Did a Frozen Fund Lead Last Week's Outflows in High Yield?Learn more about this firm
- The circumstances of two large leveraged debt funds do not mean that investors with exposure to traditional high-yield funds are subject to the same outcomes.
- While we believe risk premiums should be higher for illiquidity and other risks, any technically-driven sell-off due to large redemptions could present a buying opportunity.
- Last week’s events are further evidence that disciplined credit selection based on strong fundamental analysis will be a key driver of manager performance over the coming year.
Jennifer Ponce de Leon, Senior Portfolio Manager and Head of High Yield
U.S. high-yield mutual funds finished last week in significant outflows, with $3.5 billion in cash withdrawals from retail mutual funds (72%) and ETFs (18%), as reported by Lipper. This represents the largest one-week redemption in the last 70 weeks since the record $7.1 billion outflow in August of 2014. While it is difficult to know exactly what drove the large redemptions, media coverage about two large leveraged debt funds that have frozen redemptions fueled concerns in the marketplace about the increasing illiquidity of the high-yield asset class.
We are not trying to make the case that the high-yield marketplace, along with other fixed-income sectors, is not experiencing liquidity challenges. However, the headlines around these two fund liquidations and subsequent challenges should not be misconstrued to imply that investors with exposure to traditional high-yield funds are subject to the same outcomes.
One of these funds is a hedge fund (not an open-ended mutual fund) that participates in the distressed market which is deeply illiquid. The other is an open-ended mutual fund that implements a high-beta, illiquid strategy resulting in a portfolio of less liquid securities that may be locked up due to restructuring events. Neither looks anything like the average traditional high-yield fund. But the initial coverage fed right into the fears of junk bond fund liquidity. While hitting the high-yield market particularly hard, last week’s news should not be regarded as an indicator of what is to come for all open-end high-yield bond funds. It should be viewed as a wake-up call to anyone using these funds to reach for yield (both funds in question offered very high yields relative to the traditional high-yield universe), to make sure they understand where their yield is coming from and decide whether the related risks are appropriate.
We are somewhat concerned by the possibility that investors misconstrue this information on fund redemption freezes, which in turn could lead to widespread withdrawals. But let’s be clear. The events of last week should not be a concern to the traditional high-yield mutual fund investor, nor should the sector as a whole be painted with the same broad brush.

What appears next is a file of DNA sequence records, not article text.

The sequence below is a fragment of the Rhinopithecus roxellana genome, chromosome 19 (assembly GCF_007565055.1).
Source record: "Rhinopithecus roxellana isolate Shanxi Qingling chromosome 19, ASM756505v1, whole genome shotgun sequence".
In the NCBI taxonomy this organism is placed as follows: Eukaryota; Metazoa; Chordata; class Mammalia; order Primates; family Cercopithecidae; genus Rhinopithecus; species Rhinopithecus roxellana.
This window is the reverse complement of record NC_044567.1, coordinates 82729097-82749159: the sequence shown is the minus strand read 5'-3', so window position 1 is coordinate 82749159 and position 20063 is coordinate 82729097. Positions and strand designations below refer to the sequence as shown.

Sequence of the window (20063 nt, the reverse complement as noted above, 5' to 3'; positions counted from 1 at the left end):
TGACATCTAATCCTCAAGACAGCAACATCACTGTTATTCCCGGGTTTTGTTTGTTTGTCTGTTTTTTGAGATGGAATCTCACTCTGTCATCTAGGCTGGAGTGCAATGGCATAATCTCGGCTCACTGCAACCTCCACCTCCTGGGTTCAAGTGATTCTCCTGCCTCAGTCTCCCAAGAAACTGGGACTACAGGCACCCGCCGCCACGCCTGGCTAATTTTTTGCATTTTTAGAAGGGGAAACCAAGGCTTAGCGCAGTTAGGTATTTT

We did see meaningful pressure in high yield on Friday as well as the equity market, and we do believe that risk premiums should be higher for illiquidity and other risks. However, depending on where valuations go, any technically-driven sell-off due to large redemptions could present itself as a buying opportunity. Although spread widening in commodity-related sectors is within reason, any widening in the rest of the high-yield market excluding energy, metals and mining could provide an attractive entry point.
We believe the combination of technical outflows and concerns about a global slowdown could cause the market to price in additional risk. Sentiment can often prove to be more powerful than fundamentals in the short term. If this transpires, we believe spreads of 200 basis points (bps) wide to historical medians, or +700 bps (excluding energy, metals and mining) would be an attractive entry point. We think investors who want high-yield exposure should enter the asset class in multiple stages, i.e., invest a little at a time each time spreads reach an attractive level until they hit their target allocation.
According to LCD, Lipper also reported that the higher redemptions could be a result of large seasonal distributions with re-investments not yet recognized, and it is typical to see large redemptions during this week of the year followed by large inflows as reinvestments are realized.
Regardless of what transpires, we believe this is further evidence that disciplined credit selection based on strong fundamental analysis will continue to be a key driver of manager performance over the coming year.
We also believe that funds that can take advantage of improving credit situations, avoid credits with deteriorating fundamentals, and remain disciplined in getting paid for taking risk will be best positioned to generate solid risk-adjusted performance in the next twelve months. Identifying managers who have demonstrated strength in credit research combined with the discipline to identify and price risk appropriately will be critical to outperformance in the current market environment.